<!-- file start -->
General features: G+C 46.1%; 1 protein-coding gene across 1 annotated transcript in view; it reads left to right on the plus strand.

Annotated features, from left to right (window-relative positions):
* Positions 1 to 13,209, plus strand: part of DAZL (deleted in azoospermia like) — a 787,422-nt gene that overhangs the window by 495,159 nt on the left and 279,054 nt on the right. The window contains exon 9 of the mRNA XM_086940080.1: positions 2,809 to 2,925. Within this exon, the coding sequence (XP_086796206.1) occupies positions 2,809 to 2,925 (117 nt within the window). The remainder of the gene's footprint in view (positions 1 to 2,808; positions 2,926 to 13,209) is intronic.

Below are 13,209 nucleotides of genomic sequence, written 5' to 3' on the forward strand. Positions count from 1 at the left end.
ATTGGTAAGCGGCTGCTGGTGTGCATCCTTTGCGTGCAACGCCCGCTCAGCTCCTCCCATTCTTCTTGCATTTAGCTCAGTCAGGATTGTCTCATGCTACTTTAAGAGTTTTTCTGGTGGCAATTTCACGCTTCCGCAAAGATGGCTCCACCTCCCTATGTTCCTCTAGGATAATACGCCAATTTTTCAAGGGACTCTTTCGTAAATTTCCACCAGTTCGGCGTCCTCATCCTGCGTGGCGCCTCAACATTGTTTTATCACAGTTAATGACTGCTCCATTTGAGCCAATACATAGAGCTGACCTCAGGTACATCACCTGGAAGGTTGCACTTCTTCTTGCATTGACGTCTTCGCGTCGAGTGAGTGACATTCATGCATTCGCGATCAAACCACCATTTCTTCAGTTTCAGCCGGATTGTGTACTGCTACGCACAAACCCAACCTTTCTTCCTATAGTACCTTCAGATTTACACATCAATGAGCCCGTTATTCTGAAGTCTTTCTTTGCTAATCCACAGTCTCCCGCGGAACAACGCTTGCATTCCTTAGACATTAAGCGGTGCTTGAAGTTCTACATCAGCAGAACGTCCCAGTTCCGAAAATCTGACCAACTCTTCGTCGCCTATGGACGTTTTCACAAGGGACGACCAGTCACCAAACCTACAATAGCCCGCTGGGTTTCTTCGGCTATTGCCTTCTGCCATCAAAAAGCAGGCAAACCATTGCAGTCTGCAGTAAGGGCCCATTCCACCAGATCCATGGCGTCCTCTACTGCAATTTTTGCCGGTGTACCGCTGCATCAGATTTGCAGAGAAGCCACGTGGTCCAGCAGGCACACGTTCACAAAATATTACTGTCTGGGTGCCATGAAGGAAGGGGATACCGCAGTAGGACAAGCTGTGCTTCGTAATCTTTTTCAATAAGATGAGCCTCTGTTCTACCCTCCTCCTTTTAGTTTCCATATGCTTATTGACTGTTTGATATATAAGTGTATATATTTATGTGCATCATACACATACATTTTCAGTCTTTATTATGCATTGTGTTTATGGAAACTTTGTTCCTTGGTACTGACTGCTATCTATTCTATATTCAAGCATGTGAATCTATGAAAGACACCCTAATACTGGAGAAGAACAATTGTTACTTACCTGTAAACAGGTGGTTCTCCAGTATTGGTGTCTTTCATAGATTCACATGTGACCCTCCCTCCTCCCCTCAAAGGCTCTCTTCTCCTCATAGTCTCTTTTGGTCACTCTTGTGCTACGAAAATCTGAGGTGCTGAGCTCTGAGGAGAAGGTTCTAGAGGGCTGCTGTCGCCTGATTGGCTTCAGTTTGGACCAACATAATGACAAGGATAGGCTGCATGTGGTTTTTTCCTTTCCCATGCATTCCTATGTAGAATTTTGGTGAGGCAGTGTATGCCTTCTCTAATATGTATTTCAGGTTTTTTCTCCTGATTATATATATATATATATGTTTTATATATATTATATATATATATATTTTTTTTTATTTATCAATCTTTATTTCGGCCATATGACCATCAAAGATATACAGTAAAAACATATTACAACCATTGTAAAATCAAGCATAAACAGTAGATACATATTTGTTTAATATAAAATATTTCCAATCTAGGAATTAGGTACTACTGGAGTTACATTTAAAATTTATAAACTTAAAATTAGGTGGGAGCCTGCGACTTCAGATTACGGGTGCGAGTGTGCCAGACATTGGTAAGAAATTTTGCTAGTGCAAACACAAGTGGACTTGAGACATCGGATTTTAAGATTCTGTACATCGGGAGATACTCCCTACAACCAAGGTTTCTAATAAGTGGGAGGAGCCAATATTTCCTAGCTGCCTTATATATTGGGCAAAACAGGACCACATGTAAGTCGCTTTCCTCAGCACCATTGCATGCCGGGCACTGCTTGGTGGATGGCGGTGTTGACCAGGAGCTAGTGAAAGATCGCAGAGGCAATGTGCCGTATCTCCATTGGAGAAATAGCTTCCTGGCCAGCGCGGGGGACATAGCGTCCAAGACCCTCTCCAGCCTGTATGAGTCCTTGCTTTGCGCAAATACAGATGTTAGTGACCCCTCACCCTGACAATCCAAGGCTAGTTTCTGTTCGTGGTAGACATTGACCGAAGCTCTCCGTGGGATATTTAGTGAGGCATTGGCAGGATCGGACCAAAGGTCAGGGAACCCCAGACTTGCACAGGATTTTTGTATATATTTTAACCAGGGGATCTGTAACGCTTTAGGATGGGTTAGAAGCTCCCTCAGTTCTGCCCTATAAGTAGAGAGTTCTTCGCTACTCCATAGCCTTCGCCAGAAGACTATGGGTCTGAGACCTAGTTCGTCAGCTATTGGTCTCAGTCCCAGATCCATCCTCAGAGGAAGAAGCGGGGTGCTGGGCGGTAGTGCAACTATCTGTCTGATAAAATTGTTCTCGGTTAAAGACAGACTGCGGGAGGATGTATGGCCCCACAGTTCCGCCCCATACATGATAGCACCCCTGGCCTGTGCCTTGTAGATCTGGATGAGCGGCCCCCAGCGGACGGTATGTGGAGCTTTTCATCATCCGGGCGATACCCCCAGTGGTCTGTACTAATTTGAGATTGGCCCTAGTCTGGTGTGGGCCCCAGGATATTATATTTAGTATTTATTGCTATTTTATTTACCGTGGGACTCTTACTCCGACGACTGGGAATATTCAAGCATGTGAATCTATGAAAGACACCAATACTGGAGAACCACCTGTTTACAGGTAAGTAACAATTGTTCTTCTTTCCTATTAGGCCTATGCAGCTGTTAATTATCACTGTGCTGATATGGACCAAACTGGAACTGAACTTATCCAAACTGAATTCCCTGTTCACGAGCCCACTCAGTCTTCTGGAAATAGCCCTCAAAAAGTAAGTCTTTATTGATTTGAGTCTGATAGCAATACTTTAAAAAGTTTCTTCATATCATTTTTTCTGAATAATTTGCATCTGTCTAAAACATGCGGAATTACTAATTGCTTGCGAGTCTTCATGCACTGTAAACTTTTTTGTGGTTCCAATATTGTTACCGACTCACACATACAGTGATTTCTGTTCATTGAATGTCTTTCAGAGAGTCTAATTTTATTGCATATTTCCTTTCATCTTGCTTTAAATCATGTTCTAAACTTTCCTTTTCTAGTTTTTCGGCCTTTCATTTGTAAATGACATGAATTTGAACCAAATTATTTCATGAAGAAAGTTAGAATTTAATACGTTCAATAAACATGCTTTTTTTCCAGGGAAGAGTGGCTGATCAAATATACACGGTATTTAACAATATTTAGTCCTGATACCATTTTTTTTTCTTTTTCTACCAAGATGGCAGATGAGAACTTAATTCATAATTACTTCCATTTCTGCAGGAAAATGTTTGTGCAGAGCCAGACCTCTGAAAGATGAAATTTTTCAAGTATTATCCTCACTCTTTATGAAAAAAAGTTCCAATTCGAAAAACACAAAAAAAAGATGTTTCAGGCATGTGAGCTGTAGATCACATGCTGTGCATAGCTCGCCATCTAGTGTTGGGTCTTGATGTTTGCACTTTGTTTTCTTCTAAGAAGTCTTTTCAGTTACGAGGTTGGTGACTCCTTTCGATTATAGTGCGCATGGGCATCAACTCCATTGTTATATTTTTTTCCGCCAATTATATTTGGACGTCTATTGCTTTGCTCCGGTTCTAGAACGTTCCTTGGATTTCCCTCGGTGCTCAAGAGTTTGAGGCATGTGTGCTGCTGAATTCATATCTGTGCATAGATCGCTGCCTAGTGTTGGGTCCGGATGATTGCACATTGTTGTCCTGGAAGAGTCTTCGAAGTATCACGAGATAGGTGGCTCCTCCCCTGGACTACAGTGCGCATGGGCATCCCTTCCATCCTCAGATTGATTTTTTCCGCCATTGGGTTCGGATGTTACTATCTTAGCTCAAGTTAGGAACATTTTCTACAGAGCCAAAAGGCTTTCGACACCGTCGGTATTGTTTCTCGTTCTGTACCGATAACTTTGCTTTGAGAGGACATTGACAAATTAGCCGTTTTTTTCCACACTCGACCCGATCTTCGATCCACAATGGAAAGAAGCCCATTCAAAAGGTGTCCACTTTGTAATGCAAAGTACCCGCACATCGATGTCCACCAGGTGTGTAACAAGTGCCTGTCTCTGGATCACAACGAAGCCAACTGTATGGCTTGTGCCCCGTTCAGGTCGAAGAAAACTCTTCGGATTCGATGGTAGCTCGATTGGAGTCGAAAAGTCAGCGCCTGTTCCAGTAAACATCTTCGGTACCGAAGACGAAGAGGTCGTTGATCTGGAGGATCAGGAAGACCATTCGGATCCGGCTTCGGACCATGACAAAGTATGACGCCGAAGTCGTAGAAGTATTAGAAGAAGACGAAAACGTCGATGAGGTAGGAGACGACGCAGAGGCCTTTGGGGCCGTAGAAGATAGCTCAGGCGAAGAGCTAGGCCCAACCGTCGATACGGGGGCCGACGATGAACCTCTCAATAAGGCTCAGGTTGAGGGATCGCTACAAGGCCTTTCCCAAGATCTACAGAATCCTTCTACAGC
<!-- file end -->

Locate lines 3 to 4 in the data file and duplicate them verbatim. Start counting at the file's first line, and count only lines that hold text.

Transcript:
* Positions 1 to 13,209, plus strand: part of DAZL (deleted in azoospermia like) — a 787,422-nt gene that overhangs the window by 495,159 nt on the left and 279,054 nt on the right. The window contains exon 9 of the mRNA XM_086940080.1: positions 2,809 to 2,925. Within this exon, the coding sequence (XP_086796206.1) occupies positions 2,809 to 2,925 (117 nt within the window). The remainder of the gene's footprint in view (positions 1 to 2,808; positions 2,926 to 13,209) is intronic.

Below are 13,209 nucleotides of genomic sequence, written 5' to 3' on the forward strand. Positions count from 1 at the left end.